Let’s talk a little bit about extremism. A lot of people out there hate a lot of things and people and groups of people for their own very special unique reasons. Sometimes it’s because people are different than you. Sometimes it’s because one feels wronged by another group, perceived or not.
More and more often these days in the United States it seems to be leading to deaths, which are typically termed “isolated incidents.” There were 283 of them 2014. Maybe the term “isolated” isn’t so accurate.
This week, at UNC Chapel Hill, a man shot three Muslim students, reportedly over a dispute about parking. Most are calling this a hate crime. One victim had previously told family that she felt victimized by the shooter before because of the way she looked. At the moment, the police are hesitating before labeling the murders a hate crime.
Another “lone wolf” then, along with the 283 others. When we think of trends of violence, we usually think about radical Islam and organized terrorism. Two hundred and eighty-three mass shootings in the U.S. in 2014, meanwhile, were committed by 283 “lone wolves.” Perhaps it’s time, as a country, to realize that we may have our own radical trends emerging, ones which are much more subtle and difficult to control.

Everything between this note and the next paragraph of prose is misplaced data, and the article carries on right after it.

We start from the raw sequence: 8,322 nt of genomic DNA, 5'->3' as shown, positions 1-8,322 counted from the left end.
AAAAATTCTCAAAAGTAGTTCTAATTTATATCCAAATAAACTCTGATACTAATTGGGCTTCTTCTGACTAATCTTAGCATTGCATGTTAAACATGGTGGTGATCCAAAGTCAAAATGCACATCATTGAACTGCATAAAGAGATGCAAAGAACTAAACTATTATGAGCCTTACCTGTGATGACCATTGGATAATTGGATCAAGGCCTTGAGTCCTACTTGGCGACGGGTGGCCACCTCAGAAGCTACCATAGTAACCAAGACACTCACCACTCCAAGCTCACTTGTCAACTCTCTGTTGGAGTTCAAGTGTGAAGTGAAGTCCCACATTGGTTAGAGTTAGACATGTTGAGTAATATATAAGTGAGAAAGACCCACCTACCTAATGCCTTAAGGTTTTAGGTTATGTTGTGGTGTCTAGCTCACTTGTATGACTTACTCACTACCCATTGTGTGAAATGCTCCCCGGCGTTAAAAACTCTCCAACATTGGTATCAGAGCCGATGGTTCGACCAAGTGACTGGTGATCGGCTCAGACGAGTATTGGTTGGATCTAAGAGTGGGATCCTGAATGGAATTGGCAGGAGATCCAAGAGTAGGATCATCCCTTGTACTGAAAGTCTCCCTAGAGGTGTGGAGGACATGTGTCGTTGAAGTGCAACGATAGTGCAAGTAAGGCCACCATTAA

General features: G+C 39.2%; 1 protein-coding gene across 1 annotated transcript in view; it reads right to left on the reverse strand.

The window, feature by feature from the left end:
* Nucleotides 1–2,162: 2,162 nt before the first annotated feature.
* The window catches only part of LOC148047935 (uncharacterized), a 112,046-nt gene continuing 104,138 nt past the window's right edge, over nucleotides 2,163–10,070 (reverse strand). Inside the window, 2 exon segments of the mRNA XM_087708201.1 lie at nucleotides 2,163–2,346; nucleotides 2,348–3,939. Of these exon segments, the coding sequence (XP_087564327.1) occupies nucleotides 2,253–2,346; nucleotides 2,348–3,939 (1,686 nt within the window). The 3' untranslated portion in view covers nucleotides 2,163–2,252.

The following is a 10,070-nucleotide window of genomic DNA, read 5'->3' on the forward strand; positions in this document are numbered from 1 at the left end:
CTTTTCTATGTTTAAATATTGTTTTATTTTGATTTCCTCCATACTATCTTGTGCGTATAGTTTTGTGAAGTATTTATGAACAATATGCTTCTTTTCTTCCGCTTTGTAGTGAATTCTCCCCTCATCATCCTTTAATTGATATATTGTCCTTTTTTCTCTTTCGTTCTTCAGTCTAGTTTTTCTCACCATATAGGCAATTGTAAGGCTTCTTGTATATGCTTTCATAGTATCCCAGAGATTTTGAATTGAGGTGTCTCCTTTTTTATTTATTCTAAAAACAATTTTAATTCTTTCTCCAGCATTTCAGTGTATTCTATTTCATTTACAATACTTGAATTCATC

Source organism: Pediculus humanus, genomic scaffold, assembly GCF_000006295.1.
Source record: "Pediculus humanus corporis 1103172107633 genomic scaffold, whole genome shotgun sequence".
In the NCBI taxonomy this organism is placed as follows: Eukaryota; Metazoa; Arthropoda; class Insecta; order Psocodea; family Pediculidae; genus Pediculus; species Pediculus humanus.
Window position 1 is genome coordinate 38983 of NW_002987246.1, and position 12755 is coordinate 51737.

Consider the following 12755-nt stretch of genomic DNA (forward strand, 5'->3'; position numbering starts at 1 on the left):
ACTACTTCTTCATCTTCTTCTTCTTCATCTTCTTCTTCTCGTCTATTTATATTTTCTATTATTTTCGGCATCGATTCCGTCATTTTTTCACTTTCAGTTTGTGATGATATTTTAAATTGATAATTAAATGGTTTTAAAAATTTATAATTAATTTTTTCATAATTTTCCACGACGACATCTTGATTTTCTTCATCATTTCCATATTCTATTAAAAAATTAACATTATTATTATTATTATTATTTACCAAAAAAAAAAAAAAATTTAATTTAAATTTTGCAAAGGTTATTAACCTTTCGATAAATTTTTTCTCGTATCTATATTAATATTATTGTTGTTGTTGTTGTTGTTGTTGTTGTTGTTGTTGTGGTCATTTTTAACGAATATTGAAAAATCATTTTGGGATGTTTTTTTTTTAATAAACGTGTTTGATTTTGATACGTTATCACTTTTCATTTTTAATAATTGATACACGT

On a more positive note, we have been able to see the other side of the coin, in tolerance and unity on within the Drexel University Community. On the night of Feb. 11, Drexel’s community came out in great numbers and surrounded the symbolic dragon statue for a memorial service. The service included words from Muslim students, leaders as well as some members from throughout the interfaith community at Drexel who came to support them.
While at Drexel many people complain about the lack of campus spirit and general apathy towards politics and religion, it’s reassuring to see so many students from across organizations to support each other in times of tragedy and promote tolerance. Let us remember this the next time we try to take Drexel’s community for granted.